Rep. Trey Gowdy (R-S.C.) on Tuesday demanded that the State Department speed up the process of getting information to Congress about the 2012 attack that led to the death of four Americans in Benghazi, Libya.
But several Democrats rejected Gowdy's implied argument that State is stonewalling, and said State had not rejected any request for information yet. Democrats argued that Gowdy's Select Committee on Benghazi only started asking for information in mid-November, and State so far has not rejected any request for this information.
These exchanges took place during a Tuesday morning hearing in Gowdy's committee, which continues to be somewhat preoccupied by these sorts of political disputes. Just hours earlier, Republicans released a letter defending committee practices that Democrats have said are unfair and politicized, the latest sign that the committee may not be able to produce a bipartisan report on Benghazi.
Gowdy used the Tuesday hearing to say his committee would be undeterred by political infighting, and would try to move faster to answer outstanding questions about the 2012 attack. But to get there, he said State needs to move more quickly.
"We're going to pick up the pace," Gowdy told Joel Rubin, State's top liaison to Congress, at a Tuesday hearing. "I have no interest in prolonging this, none. So you're going to have to pick up the pace with us, OK?"
Gowdy hinted a subpoena could be the next step if State fails to move quickly enough. Rubin said State would continue to work with Gowdy's Select Committee on Benghazi to provide all documents and witnesses, and said several times that State has not refused any request for information.
But Gowdy keyed off one of Rubin's statements indicating that some witness testimony may not be available if it would somehow conflict with other investigations. "We… look forward to continuing to work with your staff to ensure that your requested interviews can proceed, so long as they do not jeopardize the Department of Justice's investigation and prosecution of the perpetrators of the Benghazi attacks," Rubin said.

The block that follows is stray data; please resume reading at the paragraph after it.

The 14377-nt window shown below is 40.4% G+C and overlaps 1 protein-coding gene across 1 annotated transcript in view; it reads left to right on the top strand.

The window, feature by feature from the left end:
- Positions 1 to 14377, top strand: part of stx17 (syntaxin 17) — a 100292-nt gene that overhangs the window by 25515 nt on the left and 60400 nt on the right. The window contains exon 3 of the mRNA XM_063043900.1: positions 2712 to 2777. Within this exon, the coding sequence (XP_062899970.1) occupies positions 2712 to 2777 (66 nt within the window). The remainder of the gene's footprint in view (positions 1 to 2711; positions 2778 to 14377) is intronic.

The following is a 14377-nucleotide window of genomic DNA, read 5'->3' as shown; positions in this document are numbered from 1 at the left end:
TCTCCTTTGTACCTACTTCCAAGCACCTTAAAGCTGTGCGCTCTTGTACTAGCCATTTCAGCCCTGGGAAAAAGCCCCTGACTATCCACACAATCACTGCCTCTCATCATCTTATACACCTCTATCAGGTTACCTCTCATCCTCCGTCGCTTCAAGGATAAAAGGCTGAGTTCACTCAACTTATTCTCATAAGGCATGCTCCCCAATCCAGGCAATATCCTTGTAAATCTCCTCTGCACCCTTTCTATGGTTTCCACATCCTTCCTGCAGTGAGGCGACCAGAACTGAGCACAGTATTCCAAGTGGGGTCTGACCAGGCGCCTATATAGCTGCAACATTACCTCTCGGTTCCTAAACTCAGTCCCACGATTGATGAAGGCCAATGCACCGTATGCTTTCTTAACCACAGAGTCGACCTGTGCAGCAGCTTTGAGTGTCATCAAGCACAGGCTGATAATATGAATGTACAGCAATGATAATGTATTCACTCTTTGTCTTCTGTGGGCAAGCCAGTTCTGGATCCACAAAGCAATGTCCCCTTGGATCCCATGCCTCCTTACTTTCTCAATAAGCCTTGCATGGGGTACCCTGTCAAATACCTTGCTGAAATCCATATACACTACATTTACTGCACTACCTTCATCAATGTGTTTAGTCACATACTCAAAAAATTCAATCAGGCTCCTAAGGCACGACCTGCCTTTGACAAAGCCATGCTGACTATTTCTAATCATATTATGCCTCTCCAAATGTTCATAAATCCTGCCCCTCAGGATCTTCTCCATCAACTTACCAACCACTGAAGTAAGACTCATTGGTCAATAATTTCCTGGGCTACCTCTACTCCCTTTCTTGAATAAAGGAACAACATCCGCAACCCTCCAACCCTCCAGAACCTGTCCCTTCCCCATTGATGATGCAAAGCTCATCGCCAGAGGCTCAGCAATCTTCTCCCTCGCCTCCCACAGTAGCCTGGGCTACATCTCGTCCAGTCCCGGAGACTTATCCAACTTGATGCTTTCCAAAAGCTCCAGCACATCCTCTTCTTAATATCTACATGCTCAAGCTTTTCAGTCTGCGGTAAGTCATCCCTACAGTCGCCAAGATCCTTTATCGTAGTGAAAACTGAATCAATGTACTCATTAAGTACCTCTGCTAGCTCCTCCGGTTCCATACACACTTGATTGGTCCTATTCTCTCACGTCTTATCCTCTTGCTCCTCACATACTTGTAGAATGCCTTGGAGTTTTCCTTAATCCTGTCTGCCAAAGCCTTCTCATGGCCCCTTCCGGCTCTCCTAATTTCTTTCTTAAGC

Gowdy heard that as a possible limitation on his committee's access to information, and said one of the reasons State was called to testify is that State is the only agency that set this condition.
"Do you see the Justice Department at this hearing?" Gowdy asked.
"No sir," Rubin replied.
"Do you know why they're not at this hearing?"
"Because we don't have any issues with them," Gowdy said.
The tense exchange was followed by comments from several Democrats who dismissed Gowdy's interrogation as an attempt to make it look like State was slowing down the process. Instead, they argued that Gowdy's committee only just recently started requesting information from State about Benghazi.
Rep. Adam Smith (D-Wash.) said that while the committee was formed in May, it made its first document request in November, and State has been working to fulfill that request.
"I just want the record to be very, very clear here," Smith said. "The State Department has not said no. Now, if we get to the point that they do, then we can have a conversation about it."
"That whole little back and forth to sort of create the illusion that the reason the committee is moving so slowly is because of your unwillingness is very unfair to you and very unfair to the State Department," Smith said of Gowdy's line of questioning.
Another Democrat, Rep. Adam Schiff (Calif.) said he wasn't sure exactly why Rubin was called to testify, but said it appeared to be "so that we can beat up on you."